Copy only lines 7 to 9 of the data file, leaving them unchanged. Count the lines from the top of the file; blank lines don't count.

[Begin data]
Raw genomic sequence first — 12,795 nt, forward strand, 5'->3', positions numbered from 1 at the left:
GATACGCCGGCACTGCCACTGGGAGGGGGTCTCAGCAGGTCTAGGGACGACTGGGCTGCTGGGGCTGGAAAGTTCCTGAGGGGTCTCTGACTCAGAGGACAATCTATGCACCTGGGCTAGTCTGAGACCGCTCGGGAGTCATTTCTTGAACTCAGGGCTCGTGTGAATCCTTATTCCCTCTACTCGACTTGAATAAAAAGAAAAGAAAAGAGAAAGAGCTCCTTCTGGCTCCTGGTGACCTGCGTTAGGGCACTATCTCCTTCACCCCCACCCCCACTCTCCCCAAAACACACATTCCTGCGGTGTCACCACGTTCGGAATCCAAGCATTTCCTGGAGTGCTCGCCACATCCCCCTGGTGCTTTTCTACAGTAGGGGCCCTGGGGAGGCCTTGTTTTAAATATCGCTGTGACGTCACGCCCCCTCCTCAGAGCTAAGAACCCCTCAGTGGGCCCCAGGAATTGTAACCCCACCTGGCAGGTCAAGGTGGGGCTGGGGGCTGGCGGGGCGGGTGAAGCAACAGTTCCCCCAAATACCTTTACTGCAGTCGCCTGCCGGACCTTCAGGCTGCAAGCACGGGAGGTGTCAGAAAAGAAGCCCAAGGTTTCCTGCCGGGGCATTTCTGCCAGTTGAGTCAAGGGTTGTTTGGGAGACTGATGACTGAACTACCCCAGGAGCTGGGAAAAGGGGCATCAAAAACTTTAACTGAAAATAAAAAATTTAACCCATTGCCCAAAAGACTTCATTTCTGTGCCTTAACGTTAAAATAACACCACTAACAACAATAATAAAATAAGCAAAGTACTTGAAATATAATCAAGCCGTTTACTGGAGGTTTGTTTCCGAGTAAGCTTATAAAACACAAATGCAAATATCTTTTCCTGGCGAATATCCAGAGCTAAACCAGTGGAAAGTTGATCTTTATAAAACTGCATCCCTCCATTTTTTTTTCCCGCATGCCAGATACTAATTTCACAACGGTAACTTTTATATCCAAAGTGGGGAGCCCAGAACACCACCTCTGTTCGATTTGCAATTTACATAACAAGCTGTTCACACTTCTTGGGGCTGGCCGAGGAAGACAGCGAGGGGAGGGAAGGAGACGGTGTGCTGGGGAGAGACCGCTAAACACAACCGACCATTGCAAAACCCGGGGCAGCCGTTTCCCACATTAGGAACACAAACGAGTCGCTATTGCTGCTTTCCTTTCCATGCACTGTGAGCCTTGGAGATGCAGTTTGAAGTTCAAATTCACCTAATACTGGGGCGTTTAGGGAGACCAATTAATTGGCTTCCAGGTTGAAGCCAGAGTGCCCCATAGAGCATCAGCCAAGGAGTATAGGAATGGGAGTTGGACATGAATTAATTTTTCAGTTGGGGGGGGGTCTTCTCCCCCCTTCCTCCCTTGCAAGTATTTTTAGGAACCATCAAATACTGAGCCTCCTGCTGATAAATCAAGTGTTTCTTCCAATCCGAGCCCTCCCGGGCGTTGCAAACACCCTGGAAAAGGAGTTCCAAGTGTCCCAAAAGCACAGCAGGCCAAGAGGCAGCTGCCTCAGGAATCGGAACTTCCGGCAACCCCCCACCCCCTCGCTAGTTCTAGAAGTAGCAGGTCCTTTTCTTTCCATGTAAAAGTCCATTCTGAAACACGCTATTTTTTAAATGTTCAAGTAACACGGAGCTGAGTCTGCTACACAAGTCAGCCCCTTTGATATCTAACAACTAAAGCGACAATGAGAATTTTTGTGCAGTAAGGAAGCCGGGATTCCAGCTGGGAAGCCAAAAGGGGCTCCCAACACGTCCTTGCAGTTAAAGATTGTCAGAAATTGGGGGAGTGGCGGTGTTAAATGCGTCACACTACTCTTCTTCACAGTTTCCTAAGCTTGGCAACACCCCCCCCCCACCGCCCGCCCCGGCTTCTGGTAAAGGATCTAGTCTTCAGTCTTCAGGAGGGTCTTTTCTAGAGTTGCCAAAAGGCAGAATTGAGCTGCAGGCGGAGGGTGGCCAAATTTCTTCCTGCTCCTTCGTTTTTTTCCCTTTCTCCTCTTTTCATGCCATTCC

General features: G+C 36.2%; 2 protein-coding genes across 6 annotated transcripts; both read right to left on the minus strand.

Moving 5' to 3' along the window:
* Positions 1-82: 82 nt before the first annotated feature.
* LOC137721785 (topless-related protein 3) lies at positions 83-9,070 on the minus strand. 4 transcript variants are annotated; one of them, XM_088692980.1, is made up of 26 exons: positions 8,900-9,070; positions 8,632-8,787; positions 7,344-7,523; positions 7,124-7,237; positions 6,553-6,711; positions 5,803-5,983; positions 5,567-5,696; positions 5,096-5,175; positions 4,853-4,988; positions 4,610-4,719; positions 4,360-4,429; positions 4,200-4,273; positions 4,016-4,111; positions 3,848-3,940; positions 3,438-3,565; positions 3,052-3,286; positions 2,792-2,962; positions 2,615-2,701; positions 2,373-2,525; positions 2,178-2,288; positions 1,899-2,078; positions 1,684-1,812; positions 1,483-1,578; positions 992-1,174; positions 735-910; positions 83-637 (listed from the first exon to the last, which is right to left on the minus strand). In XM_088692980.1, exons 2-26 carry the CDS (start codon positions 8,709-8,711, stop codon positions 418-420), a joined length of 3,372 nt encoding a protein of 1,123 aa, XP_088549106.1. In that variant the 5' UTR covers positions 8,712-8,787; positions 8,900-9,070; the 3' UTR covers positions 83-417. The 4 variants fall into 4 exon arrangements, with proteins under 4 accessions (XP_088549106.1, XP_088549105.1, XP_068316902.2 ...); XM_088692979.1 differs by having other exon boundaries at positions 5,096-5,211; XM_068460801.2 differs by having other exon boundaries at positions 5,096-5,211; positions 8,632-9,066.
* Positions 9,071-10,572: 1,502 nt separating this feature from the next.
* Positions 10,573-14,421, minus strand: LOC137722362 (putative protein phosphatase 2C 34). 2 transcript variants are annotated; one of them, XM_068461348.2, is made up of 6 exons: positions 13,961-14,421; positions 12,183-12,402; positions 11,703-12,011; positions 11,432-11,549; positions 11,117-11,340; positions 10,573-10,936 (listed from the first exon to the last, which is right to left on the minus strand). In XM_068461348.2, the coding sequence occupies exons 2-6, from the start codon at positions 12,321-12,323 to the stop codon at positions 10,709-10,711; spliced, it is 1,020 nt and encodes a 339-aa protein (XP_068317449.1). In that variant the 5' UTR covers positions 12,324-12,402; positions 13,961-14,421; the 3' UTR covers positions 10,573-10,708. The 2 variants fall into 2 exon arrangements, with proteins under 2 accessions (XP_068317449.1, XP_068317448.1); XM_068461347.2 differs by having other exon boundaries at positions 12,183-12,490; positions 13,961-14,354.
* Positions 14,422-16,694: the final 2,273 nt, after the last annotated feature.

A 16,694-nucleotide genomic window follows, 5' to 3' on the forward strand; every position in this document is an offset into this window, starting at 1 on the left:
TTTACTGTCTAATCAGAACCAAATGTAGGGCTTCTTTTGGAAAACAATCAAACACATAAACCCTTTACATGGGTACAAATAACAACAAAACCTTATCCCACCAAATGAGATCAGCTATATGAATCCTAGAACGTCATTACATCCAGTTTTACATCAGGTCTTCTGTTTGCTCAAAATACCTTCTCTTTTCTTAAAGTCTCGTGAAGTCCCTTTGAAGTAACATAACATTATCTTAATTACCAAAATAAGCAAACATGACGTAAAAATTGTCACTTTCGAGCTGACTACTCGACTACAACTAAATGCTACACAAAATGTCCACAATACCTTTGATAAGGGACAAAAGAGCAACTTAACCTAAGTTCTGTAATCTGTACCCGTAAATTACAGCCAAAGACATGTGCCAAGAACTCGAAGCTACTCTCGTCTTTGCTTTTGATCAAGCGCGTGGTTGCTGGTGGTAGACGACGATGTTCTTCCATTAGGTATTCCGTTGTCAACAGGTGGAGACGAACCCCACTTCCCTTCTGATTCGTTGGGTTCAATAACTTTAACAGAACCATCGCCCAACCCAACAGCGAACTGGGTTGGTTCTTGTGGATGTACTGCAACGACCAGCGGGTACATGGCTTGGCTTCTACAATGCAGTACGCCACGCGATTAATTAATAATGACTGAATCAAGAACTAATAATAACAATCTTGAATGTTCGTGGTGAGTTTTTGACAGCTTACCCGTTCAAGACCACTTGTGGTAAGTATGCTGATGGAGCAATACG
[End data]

* Positions 9,071-10,572: 1,502 nt separating this feature from the next.
* Positions 10,573-14,421, minus strand: LOC137722362 (putative protein phosphatase 2C 34). 2 transcript variants are annotated; one of them, XM_068461348.2, is made up of 6 exons: positions 13,961-14,421; positions 12,183-12,402; positions 11,703-12,011; positions 11,432-11,549; positions 11,117-11,340; positions 10,573-10,936 (listed from the first exon to the last, which is right to left on the minus strand). In XM_068461348.2, the coding sequence occupies exons 2-6, from the start codon at positions 12,321-12,323 to the stop codon at positions 10,709-10,711; spliced, it is 1,020 nt and encodes a 339-aa protein (XP_068317449.1). In that variant the 5' UTR covers positions 12,324-12,402; positions 13,961-14,421; the 3' UTR covers positions 10,573-10,708. The 2 variants fall into 2 exon arrangements, with proteins under 2 accessions (XP_068317449.1, XP_068317448.1); XM_068461347.2 differs by having other exon boundaries at positions 12,183-12,490; positions 13,961-14,354.
* Positions 14,422-16,694: the final 2,273 nt, after the last annotated feature.